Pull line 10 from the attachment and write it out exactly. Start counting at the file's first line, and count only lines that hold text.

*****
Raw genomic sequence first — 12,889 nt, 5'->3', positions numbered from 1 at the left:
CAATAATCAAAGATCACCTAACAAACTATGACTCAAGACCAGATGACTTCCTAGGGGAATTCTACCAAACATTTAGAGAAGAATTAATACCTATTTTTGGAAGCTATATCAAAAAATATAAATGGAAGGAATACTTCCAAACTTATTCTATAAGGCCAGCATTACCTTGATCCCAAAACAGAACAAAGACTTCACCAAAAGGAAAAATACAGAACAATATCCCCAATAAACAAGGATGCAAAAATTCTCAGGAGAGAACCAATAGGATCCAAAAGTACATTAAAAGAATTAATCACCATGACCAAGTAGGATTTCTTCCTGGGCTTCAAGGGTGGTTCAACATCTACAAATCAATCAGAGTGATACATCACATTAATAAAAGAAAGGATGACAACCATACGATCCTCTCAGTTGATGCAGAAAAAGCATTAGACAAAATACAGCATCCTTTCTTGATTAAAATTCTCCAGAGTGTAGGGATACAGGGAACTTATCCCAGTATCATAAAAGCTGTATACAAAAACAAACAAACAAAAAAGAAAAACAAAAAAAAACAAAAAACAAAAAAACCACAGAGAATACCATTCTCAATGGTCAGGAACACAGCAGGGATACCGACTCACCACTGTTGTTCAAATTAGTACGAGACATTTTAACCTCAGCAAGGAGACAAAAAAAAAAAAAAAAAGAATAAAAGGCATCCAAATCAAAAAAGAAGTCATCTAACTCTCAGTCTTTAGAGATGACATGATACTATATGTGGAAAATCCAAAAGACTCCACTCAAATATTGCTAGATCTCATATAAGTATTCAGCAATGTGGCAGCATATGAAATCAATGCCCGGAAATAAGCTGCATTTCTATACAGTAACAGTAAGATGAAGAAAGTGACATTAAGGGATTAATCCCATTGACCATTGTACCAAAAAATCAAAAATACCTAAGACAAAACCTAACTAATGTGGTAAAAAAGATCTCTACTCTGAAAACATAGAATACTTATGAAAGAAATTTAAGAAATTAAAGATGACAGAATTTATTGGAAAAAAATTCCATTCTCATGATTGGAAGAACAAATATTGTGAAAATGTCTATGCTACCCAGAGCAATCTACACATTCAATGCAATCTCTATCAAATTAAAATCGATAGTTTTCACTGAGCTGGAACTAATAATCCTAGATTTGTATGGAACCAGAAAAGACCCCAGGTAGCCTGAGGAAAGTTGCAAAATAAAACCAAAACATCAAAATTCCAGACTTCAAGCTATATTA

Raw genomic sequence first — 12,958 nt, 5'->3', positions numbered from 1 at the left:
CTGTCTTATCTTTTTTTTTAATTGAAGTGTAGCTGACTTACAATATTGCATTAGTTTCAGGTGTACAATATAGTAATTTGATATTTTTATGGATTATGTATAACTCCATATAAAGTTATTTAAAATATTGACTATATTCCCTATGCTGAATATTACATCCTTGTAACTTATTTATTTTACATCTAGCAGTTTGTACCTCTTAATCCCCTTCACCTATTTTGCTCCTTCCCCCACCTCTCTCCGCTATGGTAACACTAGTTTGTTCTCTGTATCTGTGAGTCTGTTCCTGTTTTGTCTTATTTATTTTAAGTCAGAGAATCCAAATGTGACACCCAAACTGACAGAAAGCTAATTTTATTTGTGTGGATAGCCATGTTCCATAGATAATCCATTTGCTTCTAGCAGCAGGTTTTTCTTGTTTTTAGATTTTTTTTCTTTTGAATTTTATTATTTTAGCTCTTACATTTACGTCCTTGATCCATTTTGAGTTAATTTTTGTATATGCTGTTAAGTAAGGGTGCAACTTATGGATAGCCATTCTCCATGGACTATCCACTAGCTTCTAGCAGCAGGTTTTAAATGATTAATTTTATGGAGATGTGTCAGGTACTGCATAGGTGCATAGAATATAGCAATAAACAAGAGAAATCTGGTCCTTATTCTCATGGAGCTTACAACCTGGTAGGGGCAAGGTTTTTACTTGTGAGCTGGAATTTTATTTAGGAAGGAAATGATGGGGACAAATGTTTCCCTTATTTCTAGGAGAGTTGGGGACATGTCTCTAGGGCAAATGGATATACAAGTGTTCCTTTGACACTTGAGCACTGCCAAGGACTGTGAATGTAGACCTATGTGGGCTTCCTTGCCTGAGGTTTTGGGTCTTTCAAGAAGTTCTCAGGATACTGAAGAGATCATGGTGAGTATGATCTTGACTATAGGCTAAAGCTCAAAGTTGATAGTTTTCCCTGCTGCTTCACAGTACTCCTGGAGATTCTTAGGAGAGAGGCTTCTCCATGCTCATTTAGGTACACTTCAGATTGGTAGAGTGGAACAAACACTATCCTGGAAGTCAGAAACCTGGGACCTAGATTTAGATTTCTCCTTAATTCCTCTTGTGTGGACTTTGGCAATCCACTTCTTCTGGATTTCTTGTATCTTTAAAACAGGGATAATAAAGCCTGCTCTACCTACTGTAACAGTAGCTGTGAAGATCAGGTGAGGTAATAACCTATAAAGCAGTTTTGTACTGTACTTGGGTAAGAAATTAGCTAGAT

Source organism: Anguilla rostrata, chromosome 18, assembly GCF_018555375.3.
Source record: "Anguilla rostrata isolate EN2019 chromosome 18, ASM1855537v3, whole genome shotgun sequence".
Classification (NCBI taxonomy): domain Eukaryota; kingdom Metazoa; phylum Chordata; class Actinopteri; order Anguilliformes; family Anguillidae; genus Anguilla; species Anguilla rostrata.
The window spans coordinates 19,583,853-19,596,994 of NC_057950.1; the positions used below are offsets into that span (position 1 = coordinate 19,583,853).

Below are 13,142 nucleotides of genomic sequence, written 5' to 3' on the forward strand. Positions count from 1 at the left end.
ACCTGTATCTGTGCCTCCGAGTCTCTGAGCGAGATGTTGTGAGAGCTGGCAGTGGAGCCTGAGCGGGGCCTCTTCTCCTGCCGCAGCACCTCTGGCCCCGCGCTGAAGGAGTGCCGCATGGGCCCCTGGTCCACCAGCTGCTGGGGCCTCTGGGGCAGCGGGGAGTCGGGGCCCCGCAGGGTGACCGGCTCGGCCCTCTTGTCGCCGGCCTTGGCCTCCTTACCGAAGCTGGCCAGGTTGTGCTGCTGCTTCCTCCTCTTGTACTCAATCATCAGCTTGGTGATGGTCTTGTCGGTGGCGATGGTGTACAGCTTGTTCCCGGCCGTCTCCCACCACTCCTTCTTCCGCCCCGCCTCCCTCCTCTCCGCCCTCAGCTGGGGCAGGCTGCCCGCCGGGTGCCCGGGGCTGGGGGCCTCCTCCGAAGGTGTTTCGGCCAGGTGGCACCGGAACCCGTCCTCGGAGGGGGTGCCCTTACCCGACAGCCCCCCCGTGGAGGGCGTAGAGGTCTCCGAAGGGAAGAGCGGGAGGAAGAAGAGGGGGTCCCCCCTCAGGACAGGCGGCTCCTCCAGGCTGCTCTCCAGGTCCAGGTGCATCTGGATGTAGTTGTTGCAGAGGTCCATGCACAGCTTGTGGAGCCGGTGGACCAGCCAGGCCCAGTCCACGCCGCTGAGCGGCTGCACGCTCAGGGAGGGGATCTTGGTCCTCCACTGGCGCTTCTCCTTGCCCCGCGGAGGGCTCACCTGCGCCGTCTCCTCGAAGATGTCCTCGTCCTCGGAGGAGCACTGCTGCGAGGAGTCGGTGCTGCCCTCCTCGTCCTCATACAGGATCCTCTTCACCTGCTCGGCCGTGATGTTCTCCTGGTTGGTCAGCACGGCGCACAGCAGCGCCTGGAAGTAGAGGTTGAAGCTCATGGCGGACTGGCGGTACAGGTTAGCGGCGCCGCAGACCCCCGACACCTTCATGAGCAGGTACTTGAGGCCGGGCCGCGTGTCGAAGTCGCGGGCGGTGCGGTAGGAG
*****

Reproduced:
ACCTGTATCTGTGCCTCCGAGTCTCTGAGCGAGATGTTGTGAGAGCTGGCAGTGGAGCCTGAGCGGGGCCTCTTCTCCTGCCGCAGCACCTCTGGCCCCGCGCTGAAGGAGTGCCGCATGGGCCCCTGGTCCACCAGCTGCTGGGGCCTCTGGGGCAGCGGGGAGTCGGGGCCCCGCAGGGTGACCGGCTCGGCCCTCTTGTCGCCGGCCTTGGCCTCCTTACCGAAGCTGGCCAGGTTGTGCTGCTGCTTCCTCCTCTTGTACTCAATCATCAGCTTGGTGATGGTCTTGTCGGTGGCGATGGTGTACAGCTTGTTCCCGGCCGTCTCCCACCACTCCTTCTTCCGCCCCGCCTCCCTCCTCTCCGCCCTCAGCTGGGGCAGGCTGCCCGCCGGGTGCCCGGGGCTGGGGGCCTCCTCCGAAGGTGTTTCGGCCAGGTGGCACCGGAACCCGTCCTCGGAGGGGGTGCCCTTACCCGACAGCCCCCCCGTGGAGGGCGTAGAGGTCTCCGAAGGGAAGAGCGGGAGGAAGAAGAGGGGGTCCCCCCTCAGGACAGGCGGCTCCTCCAGGCTGCTCTCCAGGTCCAGGTGCATCTGGATGTAGTTGTTGCAGAGGTCCATGCACAGCTTGTGGAGCCGGTGGACCAGCCAGGCCCAGTCCACGCCGCTGAGCGGCTGCACGCTCAGGGAGGGGATCTTGGTCCTCCACTGGCGCTTCTCCTTGCCCCGCGGAGGGCTCACCTGCGCCGTCTCCTCGAAGATGTCCTCGTCCTCGGAGGAGCACTGCTGCGAGGAGTCGGTGCTGCCCTCCTCGTCCTCATACAGGATCCTCTTCACCTGCTCGGCCGTGATGTTCTCCTGGTTGGTCAGCACGGCGCACAGCAGCGCCTGGAAGTAGAGGTTGAAGCTCATGGCGGACTGGCGGTACAGGTTAGCGGCGCCGCAGACCCCCGACACCTTCATGAGCAGGTACTTGAGGCCGGGCCGCGTGTCGAAGTCGCGGGCGGTGCGGTAGGAG